Oman Air and Port of Salalah tap sea-air cargo

The Port of Salalah and Oman Air have signed an agreement opening up a new sea-air cargo corridor through the Port of Salalah between Asia and Europe cutting 48 hours from the current transit time and 20 per cent in handling costs when compared to the current comparative products available in the market today.


CCO Oman Air


Oman Air and Port of Salalah tap sea-air cargo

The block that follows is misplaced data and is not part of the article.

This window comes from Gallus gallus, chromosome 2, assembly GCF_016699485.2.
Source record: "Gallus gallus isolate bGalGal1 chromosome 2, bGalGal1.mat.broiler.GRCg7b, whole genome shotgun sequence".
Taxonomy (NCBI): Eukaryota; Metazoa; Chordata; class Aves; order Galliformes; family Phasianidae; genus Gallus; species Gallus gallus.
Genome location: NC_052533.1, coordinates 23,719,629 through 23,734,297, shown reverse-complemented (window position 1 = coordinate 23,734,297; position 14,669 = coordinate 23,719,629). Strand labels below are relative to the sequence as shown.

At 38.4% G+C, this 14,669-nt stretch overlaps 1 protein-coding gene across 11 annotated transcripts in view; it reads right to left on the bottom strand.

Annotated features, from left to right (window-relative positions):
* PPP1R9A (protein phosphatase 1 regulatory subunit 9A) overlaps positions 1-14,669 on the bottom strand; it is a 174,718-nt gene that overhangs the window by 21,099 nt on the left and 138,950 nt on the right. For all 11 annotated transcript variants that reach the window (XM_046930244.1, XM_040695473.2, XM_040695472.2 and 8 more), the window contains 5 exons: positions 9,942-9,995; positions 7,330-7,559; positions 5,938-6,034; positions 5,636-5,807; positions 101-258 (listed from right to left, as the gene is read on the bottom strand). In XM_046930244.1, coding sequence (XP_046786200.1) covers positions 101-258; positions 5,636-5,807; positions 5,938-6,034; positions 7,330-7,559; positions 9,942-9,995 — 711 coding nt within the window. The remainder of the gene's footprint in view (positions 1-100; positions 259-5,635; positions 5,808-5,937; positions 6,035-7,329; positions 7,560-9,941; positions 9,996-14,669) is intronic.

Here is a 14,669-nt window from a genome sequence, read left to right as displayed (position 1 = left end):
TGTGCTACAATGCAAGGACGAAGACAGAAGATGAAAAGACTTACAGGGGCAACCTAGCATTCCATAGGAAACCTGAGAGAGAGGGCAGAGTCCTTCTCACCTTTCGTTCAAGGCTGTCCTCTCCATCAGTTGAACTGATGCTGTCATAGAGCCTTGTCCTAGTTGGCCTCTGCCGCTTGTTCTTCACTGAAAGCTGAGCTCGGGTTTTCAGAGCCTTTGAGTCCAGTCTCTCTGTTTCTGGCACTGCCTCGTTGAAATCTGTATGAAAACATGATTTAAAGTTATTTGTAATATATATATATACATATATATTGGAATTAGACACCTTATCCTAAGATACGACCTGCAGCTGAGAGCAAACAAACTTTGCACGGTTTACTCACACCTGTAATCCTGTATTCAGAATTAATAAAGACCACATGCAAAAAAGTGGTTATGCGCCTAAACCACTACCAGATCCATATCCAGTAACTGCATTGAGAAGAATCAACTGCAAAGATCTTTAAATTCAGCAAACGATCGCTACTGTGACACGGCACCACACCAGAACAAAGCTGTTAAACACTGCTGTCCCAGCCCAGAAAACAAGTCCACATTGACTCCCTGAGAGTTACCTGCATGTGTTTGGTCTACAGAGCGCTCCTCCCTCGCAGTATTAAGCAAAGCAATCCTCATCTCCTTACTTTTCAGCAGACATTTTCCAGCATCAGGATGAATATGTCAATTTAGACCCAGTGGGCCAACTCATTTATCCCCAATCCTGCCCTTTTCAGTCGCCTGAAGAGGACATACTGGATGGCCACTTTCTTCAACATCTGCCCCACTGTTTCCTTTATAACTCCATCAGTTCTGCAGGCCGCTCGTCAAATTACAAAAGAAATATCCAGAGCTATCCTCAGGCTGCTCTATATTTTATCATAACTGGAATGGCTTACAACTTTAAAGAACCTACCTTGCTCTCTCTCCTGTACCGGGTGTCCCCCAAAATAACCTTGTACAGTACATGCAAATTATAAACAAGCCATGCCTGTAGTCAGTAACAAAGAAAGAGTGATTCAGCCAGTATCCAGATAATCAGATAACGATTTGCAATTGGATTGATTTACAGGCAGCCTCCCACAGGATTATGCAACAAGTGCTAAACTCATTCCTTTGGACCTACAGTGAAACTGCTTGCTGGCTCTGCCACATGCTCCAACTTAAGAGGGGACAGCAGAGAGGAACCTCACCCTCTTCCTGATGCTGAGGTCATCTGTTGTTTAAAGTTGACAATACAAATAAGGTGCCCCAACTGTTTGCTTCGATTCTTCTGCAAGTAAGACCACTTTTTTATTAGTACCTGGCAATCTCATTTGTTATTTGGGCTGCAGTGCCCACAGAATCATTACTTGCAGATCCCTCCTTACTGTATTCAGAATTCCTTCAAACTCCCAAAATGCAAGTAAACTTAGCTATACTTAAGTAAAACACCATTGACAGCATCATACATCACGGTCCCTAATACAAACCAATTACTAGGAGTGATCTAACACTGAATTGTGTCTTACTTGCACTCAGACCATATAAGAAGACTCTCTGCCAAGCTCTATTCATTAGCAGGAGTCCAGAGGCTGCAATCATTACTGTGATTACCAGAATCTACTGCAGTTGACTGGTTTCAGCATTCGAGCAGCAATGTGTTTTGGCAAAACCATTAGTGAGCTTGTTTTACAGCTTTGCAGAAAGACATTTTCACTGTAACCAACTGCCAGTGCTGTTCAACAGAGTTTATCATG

The Port of Salalah and Oman Air have signed an agreement opening up a new sea-air cargo corridor through the Port of Salalah between Asia and Europe cutting 48 hours from the current transit time and 20 per cent in handling costs when compared to the current comparative products available in the market today. The two have recently completed a series of successful sea-air freight trials from Salalah airport to Munich and Milan, according to a report in the Times of Oman. The new route offers a total transportation time of 16 days from Hong Kong to Frankfurt, Munich, Milan or Paris. The Port of Salalah’s CEO Peter Ford said: “We are happy to be able to work with Oman Air to offer transit times to Frankfurt and Milan that are lower than the current port routing in the region and offer significant value to customers in terms of product positioning and net working capital. Oman’s strategic location is now being utilised by airlines like Oman Air to make sea-air an attractive new business through Salalah.” Abdulrazaq Alraisi, CCO at Oman Air, added: “We are already seeing a great deal of interest in our sea-air cargo operations through Salalah. The Port of Salalah currently manages more than 36 weekly vessel connections to and from Europe and Asia and more than 45 weekly vessel connections to and from regional ports, as well as handling over 3.5 million containers each year. These figures are set to increase and Oman Air has been working with the Port of Salalah for some time to develop this new sea-air product.” Ford added that the service is targeting fast-moving consumer goods like electronics. “Typically, computers have a shelf life of 30 days. They cannot have it sitting in a container for very long because the technology is already ageing as soon as it leaves the factory,” he said. Ford added: “Coming from Asia, combine the best of both worlds.” Preliminary tests showed that sea-air services can get South East Asian goods into Europe 48 hours quicker than the same service from Dubai-based market leaders Jebel Ali – and at the same price, added Ford.